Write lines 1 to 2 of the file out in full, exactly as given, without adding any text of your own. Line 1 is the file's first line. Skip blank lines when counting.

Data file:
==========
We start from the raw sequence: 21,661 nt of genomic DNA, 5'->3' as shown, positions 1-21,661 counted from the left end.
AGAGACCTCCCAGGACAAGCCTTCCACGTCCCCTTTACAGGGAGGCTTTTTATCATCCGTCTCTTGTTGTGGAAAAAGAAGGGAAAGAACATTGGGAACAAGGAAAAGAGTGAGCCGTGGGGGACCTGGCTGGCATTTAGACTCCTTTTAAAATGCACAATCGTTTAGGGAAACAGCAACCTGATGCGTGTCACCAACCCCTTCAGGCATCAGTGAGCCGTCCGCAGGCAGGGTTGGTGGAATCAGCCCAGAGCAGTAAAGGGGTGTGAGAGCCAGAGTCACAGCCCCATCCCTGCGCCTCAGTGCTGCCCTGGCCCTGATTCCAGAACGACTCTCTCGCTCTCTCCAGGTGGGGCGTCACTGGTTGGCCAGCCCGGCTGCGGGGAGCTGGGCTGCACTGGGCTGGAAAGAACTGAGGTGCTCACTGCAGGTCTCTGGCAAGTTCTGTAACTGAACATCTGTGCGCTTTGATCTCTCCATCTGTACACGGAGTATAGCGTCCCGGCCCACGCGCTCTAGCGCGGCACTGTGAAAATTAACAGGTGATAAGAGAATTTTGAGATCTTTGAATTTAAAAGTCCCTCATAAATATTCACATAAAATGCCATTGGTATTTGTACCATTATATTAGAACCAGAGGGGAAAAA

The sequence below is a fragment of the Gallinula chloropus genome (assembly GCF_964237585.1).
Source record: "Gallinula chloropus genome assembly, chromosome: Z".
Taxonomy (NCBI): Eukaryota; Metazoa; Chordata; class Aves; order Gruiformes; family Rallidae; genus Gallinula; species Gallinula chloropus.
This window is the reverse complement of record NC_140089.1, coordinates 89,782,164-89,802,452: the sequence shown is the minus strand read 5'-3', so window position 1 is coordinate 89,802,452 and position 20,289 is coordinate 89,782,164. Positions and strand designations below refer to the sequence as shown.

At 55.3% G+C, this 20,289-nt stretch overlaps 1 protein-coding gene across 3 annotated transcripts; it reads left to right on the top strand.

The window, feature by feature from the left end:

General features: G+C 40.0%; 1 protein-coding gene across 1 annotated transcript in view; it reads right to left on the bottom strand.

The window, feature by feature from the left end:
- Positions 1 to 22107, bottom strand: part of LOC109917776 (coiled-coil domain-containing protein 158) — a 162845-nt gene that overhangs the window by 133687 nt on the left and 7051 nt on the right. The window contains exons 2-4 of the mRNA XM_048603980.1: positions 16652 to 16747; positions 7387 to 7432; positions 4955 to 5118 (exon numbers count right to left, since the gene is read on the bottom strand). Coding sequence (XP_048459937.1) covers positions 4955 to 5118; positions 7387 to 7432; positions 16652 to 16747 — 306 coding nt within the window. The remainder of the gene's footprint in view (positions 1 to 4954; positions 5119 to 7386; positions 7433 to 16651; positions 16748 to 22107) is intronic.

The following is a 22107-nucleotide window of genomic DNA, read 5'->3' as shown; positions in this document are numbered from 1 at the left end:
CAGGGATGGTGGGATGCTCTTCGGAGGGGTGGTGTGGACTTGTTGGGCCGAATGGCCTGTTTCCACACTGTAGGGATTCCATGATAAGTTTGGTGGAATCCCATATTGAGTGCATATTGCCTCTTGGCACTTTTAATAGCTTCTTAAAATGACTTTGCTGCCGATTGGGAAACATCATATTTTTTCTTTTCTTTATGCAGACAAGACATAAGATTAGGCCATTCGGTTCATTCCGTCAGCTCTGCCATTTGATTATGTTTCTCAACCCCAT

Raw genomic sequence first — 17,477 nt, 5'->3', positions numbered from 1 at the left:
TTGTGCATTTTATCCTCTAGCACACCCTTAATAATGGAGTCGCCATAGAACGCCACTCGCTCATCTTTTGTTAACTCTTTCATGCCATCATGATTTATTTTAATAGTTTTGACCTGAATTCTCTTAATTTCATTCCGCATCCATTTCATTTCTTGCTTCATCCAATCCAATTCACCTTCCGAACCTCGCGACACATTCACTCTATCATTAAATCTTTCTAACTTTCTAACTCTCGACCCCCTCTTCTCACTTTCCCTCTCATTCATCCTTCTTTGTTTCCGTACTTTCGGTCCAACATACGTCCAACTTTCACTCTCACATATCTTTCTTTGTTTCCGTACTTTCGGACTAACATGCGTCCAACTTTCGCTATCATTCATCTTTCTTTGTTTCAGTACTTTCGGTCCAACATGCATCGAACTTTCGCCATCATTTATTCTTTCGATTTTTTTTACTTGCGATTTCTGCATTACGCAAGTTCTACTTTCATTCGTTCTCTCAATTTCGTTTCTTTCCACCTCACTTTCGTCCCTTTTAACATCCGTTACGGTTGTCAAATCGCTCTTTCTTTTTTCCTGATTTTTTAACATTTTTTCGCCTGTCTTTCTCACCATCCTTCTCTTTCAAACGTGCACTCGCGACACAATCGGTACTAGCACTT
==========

We start from the raw sequence: 21,661 nt of genomic DNA, 5'->3' as shown, positions 1-21,661 counted from the left end.
AGAGACCTCCCAGGACAAGCCTTCCACGTCCCCTTTACAGGGAGGCTTTTTATCATCCGTCTCTTGTTGTGGAAAAAGAAGGGAAAGAACATTGGGAACAAGGAAAAGAGTGAGCCGTGGGGGACCTGGCTGGCATTTAGACTCCTTTTAAAATGCACAATCGTTTAGGGAAACAGCAACCTGATGCGTGTCACCAACCCCTTCAGGCATCAGTGAGCCGTCCGCAGGCAGGGTTGGTGGAATCAGCCCAGAGCAGTAAAGGGGTGTGAGAGCCAGAGTCACAGCCCCATCCCTGCGCCTCAGTGCTGCCCTGGCCCTGATTCCAGAACGACTCTCTCGCTCTCTCCAGGTGGGGCGTCACTGGTTGGCCAGCCCGGCTGCGGGGAGCTGGGCTGCACTGGGCTGGAAAGAACTGAGGTGCTCACTGCAGGTCTCTGGCAAGTTCTGTAACTGAACATCTGTGCGCTTTGATCTCTCCATCTGTACACGGAGTATAGCGTCCCGGCCCACGCGCTCTAGCGCGGCACTGTGAAAATTAACAGGTGATAAGAGAATTTTGAGATCTTTGAATTTAAAAGTCCCTCATAAATATTCACATAAAATGCCATTGGTATTTGTACCATTATATTAGAACCAGAGGGGAAAAA